A SIXMILEBRIDGE family has not ruled out the possibility of requesting the European Court of Human Rights to initiate an independent investigation into the circumstances surrounding the death of a 23-year-old banqueting manager in Bunratty in 1984.
The family of the late Patrick Nugent, Feenagh, Sixmilebridge, has welcomed the inclusion of his case as part of a dossier that has been sent to Nigel Rodley, chairman of the United Nations Human Rights Committee (UNHRC) in Geneva.
This latest development comes as members of the Justice4all lobby group, accompanied by independent deputies Clare Daly and Mick Wallace, meet the Irish Human Rights and Equality Commission (IHREC) to discuss the Nugent and other similar cases this Thursday.
The group will inform the IHREC that the recent independent review committee, established by Justice Minister Frances Fitzgerald, was not fit for purpose, as it did not provide an effective remedy for victims.
A spokesperson for the Nugent family told The Clare Champion that John and Martin Nugent will continue to pursue their campaign for a proper independent investigation until this is achieved.
“Before we became aware of the Justice4all group, the family were on their own. The family want a proper investigation into Patrick Nugent’s death,” the spokesperson explained.
In addition to sending a detailed review on the background to the 15 cases involving allegations against the gardaí to the UN committee, another written overview was provided by DCU law lecturer, Dr Vicky Conway. She completed her review on behalf of the group before she became a member of the new policing authority.
In her assessment, Dr Conway stated that she felt ethically compelled to submit the report as it contained what she considered to be some of the most serious allegations ever made against An Garda Síochána.
She pointed out that human rights law requires these allegations to be independently and effectively investigated by the Irish State, which has not happened to date.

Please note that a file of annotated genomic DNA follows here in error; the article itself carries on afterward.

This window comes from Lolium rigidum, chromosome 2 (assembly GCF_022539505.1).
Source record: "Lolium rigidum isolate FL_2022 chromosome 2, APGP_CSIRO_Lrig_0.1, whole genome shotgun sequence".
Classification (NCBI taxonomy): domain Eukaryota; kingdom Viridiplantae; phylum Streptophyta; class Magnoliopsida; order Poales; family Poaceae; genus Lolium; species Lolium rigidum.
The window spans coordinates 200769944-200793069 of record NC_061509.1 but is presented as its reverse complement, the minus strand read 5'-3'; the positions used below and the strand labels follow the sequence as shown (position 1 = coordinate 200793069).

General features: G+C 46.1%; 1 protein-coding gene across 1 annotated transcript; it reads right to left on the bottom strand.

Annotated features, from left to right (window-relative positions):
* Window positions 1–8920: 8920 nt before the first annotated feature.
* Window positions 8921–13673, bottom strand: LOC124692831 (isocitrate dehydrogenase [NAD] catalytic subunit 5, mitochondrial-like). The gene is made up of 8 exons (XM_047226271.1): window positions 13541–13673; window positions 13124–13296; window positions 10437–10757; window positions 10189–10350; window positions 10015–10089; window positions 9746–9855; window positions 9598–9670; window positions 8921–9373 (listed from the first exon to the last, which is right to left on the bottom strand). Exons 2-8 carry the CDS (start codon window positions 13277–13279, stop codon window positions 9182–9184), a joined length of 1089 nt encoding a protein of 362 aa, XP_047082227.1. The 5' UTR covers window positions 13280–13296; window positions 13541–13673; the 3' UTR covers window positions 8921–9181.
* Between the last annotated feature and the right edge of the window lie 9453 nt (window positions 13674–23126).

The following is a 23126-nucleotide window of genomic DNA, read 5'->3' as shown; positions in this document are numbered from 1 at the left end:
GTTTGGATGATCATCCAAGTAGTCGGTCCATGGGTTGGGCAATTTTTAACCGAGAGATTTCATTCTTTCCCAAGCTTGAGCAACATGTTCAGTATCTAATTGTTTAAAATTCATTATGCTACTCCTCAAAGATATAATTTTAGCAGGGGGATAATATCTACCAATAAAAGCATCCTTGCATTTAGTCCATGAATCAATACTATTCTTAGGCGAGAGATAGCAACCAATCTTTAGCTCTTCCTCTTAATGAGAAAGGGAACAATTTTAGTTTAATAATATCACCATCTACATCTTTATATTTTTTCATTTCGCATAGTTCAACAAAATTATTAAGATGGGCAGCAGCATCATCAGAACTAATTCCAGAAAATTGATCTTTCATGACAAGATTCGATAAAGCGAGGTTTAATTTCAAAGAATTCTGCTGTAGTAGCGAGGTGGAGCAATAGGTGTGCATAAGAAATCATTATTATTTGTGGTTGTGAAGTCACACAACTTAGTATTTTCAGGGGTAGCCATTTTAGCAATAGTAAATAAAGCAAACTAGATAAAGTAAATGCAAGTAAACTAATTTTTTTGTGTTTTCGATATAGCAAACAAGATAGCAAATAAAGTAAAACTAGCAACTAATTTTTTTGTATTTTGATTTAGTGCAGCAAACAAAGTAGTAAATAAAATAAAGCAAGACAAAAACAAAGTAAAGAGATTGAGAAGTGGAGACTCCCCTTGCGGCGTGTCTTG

In July 2014, Minister Fitzgerald pledged to make sweeping changes in relation to the gardaí, when she appeared before the UN committee to address accountability and oversight issues in An Garda Síochána.
“Reform of police accountability and oversight mechanism is my central priority. We are progressing a package of measures aimed at restoring confidence in the performance, administration and oversight of policing in Ireland,” she said.
The group has been advised by Mr Rodley to address its concerns in relation to the Nugent and other cases to the IHREC in the first instance.
Once the group has concluded this process with the IHREC, they will forward its findings to the UN committee, once it has exhausted all avenues.
As the Nugent and other cases involve serious allegations of human and constitutional breaches, Imelda Davies of Justice4all explained that human rights law states they must be investigated effectively, which, it is claimed, has not happened.
The Justice4all group believes the statutory inquiry, which has been established by Minister Fitzgerald to look into the Nugent case, is not suitable because any information secured in this review cannot be used in subsequent criminal proceedings.
As Patrick Nugent lost his life, Ms Davies said those involved in his killing should be brought to justice.
She called for a commission of inquiry or investigation into the Nugent case, which would have the statutory powers to act on its findings.
She said families such as the Nugents, who had lost a loved one, need more than just answers in relation to what had happened; they want something done about it.
With up to 95% of cases being rejected for further examination by the independent review panel set up by Minister Fitzgerald, she said the minister should be summoned to appear before an international committee to account for the lack of adequate oversight in relation to allegations concerning garda misconduct.
“The independent panel review wasn’t an effective remedy under human rights law. If the Nugent family cannot get justice in this country, the ultimate aim would be to get justice in the European Court of Human Rights.
“Under Article Two of the European Convention on Human Rights, Patrick Nugent was entitled to the right to life. His life was taken from him and no-one was held accountable. A person was prosecuted but all charges were dismissed against him,” she said.
The Nugent family got involved with Justice4all after Deputy Clare Daly, who is involved with the group, highlighted their case in the Dáil in 2014.
In a recent letter to Minister Fitzgerald, John Nugent asked whether a Commission of Inquiry is being established to investigate the death of his brother.
Mr Nugent asked when would the approved inquiry start and how long the minister expected it would take to complete. He also asked if the inquiry would result in the criminal prosecution of any perpetrator/s.
“Owing to the General Election and the subsequent formation of a new government, can you confirm that an inquiry will still proceed? I would like if this inquiry is set up and conducted in a timely fashion,” he said.
The Department of Justice had not responded to Clare Champion queries at the time of going to press.